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All Urban Studies students declare a concentration when they declare the major or minor. In choosing an area of concentration, you choose an area of specialization within the broad field of Urban Studies. This choice helps you to focus your coursework, and can help you in preparing for a specific career or graduate school.
Your concentrations is declared only to the program office; it does not appear on your diploma or transcript. Students majoring in Urban Studies must take at least 25 credits in their concentration, including the required course for that concentration. Students minoring in Urban Studies must take at least 3 courses in their concentration, including the required course.
Our areas of concentration have been revised for 2007-2008. The following are the concentration areas available to NEW majors and minors:
Focuses on how cities have evolved over time, and how they are continuing to change today in societies around the world. Faculty and courses drawn primarily from Anthropology, Classics, History, Art History, and others.
Required Course: CASA 112. The Archaeology of Modern Urbanism
Focuses on urban youth, and on the challenges and opportunities facing urban students, teachers, and schools. Faculty and courses drawn primarily from the School of Education.
Required Course: EDUC 212X. Urban Education
Focuses on issues in contemporary urban society, including environmental challenges, racial and class inequality, and the provision of adequate urban infrastructure. Courses also examine the tools and concepts useful in addressing those issues. Faculty and courses drawn primarily from Sociology, Political Science, Public Policy, Civil and Environmental Engineering, and others.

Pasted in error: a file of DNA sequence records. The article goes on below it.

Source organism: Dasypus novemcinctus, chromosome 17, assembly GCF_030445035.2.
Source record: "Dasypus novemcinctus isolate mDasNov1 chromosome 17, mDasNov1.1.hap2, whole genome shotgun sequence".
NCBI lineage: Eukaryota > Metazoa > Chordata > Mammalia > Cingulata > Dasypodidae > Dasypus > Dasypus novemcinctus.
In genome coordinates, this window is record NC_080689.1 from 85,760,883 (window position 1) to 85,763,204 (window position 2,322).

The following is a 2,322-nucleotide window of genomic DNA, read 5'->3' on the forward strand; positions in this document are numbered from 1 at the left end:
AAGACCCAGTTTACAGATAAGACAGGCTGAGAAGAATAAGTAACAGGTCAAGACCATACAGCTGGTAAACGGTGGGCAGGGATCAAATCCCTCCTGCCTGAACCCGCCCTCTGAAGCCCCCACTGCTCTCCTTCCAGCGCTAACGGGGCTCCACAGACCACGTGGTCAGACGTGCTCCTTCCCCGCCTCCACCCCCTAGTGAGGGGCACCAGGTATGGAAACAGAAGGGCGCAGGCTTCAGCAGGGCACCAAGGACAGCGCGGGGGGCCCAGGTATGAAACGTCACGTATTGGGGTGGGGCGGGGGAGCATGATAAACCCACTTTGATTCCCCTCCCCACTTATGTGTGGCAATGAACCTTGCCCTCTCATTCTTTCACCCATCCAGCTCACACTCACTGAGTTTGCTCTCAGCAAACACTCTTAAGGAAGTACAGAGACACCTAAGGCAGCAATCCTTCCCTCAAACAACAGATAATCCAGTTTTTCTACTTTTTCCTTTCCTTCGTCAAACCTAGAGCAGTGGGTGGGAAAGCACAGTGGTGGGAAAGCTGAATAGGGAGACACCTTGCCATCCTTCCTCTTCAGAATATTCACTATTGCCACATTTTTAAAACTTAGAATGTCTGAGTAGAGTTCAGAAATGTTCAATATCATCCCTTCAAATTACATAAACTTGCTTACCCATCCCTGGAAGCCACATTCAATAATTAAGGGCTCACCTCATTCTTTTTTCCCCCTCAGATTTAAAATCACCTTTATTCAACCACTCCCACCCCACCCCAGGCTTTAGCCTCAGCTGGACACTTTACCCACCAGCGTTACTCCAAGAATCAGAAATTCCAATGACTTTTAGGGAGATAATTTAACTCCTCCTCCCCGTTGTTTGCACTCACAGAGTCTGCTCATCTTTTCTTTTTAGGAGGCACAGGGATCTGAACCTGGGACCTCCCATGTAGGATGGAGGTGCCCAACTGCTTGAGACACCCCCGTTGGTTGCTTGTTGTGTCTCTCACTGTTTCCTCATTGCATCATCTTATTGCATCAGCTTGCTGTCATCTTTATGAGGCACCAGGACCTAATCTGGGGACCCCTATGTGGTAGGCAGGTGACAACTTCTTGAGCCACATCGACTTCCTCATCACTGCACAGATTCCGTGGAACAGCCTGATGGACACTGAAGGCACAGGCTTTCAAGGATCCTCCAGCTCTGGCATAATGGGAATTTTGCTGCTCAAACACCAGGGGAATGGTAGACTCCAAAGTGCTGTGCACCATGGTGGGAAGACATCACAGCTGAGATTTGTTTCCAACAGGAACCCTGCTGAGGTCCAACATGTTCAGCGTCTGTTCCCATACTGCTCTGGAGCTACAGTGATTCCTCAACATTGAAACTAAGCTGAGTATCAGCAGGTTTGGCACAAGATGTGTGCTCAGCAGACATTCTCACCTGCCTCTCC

The concentration in Urban Sustainability is a new initiative, designed for students seeking the theoretical framework and training for research and professional practice addressing environmental and social sustainability in cities. Students will have the opportunity to pursue coursework in the fields of science and engineering that addresses the technical and infrastructural aspects of cities, as well as coursework in urban studies, sociology, and anthropology that focuses on the social systems of cities.
Students who wish to concentrate in an area of urban studies other than one listed above may work with an adviser to design a concentration that fits their interests. Proposals must be approved by the Director of Urban Studies.